More chait:

He is able to write entire columns that contain no exact fact. He made so many factual errors that he managed the rare feat of being banned from the pages of a Midwestern newspaper. He sold his political elixir to state governments that quickly experienced massive fiscal crises as a direct result of his listening. He believes that what he calls "the heroes of the economy: the entrepreneur, the risk taker, the innovator and creator of what we want to buy" should be put forward, and that the idea that recession could be caused by something else Excessively high rates on these heroes defy "common sense". He was drawn into Trump's orbit during the 2016 campaign and co-wrote a ridiculous hagiography of Trump and his program. Obviously, Moore is opposed to conventional tax theories because he simply does not understand them.

Trump has appointed four members of the Fed's board of directors, including Powell. But while most observers agreed that his previous candidates were qualified for the job, Moore was not. Justin Wolfers, a professor of economics at the University of Michigan, reacted to Trump's announcement tweeting that Moore's appointment "is Trump's first real choice for the Fed."

Moore's nomination illustrates Trump's impulsiveness

Bloomberg's Jennifer Jacobs announced that Trump had decided to nominate Moore last week for lunch after his chief economic advisor, Larry Kudlow, showed him a Wall Street Journal editorial that Moore had co-authored "The Fed is a threat to growth "Kudlow is a friend of Moore and also has a long history of being very bad at economic policy.)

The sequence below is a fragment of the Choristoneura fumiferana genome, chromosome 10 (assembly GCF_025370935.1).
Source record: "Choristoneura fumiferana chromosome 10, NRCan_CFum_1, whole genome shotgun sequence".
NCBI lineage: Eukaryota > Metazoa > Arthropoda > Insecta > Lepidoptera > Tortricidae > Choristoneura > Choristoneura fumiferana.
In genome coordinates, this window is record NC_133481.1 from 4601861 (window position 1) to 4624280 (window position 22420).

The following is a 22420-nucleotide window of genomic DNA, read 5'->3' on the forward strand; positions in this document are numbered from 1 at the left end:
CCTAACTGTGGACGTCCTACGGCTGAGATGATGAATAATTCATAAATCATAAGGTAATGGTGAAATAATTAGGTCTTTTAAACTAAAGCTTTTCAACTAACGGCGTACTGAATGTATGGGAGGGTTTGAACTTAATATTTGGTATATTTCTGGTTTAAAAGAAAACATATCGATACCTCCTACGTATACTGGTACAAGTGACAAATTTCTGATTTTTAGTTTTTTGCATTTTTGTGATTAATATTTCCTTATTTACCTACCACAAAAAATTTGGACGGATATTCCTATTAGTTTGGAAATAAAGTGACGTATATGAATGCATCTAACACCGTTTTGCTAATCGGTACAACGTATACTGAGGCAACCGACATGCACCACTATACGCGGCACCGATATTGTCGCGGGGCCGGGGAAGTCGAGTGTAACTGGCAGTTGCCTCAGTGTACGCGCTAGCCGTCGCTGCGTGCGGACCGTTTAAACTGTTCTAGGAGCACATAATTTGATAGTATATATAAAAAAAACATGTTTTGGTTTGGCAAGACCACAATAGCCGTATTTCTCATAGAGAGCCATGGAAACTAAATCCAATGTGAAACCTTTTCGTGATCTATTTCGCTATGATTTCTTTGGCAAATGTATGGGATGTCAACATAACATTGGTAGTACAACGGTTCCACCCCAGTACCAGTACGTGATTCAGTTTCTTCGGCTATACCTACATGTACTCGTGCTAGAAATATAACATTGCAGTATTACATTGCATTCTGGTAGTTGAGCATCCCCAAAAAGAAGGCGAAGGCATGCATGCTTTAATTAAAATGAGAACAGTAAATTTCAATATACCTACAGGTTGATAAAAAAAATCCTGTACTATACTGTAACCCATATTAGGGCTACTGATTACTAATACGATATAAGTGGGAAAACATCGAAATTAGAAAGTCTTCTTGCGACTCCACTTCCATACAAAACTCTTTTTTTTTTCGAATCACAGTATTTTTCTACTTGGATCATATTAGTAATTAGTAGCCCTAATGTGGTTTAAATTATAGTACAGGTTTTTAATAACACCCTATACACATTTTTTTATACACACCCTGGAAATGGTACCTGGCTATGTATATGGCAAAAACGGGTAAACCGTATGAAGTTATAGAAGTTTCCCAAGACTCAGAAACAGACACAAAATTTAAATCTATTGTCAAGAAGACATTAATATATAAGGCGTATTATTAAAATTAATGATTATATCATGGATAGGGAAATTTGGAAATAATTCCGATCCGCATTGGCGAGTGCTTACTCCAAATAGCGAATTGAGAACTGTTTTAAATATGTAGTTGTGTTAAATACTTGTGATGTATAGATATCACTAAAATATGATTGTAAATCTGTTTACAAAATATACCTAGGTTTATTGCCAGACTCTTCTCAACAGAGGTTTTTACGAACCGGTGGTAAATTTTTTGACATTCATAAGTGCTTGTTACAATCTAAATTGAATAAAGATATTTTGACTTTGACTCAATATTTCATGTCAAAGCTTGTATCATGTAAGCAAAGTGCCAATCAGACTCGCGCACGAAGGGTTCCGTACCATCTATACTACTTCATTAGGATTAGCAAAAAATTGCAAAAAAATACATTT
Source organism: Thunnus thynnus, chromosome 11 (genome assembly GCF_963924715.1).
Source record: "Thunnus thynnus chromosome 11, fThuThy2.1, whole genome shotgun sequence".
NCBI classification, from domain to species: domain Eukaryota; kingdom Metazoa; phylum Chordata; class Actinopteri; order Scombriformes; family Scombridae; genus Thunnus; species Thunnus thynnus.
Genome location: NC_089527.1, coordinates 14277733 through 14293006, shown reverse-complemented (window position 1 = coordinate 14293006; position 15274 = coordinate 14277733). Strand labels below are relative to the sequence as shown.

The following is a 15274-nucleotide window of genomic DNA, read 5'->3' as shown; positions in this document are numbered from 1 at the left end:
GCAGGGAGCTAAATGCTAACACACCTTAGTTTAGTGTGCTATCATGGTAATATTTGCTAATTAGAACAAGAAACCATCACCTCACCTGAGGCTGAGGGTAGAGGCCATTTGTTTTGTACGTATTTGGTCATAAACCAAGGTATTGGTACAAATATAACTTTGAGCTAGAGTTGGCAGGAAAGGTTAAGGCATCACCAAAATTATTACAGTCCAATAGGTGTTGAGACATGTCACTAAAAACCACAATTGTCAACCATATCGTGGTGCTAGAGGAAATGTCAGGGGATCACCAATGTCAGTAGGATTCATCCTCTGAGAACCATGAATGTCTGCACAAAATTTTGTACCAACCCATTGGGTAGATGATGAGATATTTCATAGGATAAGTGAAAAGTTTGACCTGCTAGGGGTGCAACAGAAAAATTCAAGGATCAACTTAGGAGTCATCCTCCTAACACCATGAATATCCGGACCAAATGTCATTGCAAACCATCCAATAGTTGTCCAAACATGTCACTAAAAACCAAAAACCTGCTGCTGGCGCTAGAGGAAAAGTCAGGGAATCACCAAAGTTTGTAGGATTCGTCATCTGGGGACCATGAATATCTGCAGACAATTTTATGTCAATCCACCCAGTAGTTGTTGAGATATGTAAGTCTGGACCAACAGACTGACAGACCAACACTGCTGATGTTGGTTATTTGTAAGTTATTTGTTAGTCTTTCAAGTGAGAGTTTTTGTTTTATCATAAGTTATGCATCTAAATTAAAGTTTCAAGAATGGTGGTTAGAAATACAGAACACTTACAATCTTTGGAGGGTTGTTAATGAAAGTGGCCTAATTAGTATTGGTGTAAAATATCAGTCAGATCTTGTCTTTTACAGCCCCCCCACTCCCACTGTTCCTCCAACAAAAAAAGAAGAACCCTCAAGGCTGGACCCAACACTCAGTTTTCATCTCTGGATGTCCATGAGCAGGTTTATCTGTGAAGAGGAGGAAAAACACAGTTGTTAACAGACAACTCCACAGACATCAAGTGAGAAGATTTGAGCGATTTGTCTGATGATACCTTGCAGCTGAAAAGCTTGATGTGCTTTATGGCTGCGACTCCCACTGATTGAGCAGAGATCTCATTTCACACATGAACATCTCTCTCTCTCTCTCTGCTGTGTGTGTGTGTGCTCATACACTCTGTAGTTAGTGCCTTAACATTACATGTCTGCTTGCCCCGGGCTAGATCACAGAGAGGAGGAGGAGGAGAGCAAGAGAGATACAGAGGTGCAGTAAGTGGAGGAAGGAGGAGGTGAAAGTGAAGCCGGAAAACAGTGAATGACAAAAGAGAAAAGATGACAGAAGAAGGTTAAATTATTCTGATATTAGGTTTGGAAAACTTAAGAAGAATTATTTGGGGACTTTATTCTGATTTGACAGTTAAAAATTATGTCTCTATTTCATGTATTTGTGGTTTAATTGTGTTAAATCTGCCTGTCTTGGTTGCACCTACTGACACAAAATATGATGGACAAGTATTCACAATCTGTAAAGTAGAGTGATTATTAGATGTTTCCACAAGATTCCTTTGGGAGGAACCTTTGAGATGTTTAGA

From Bloomberg:

Moore blamed the Fed for slowing the economy while defending Trump's policies in a column in the March 13 Journal, which he co-authored. Trump's chief economic adviser, Larry Kudlow, explained the text of his editorial to Trump at last week's lunch, according to two people close to the issue.

Trump pointed out to Kudlow that he should have named Moore as the Fed's president, he said, and asked Kudlow to call Moore and gauge his interest in a seat on the board. . This week, Trump called Moore himself and asked if he would accept an appointment to the board.

Although Trump was impressed by Moore's opinion newspaper in the Wall Street Journal, George Selgin, director of the Center for Monetary and Financial Alternatives at the Cato Institute, responded by writing a letter to the publication, pointing out that Moore did not seem to know what "deflation" means.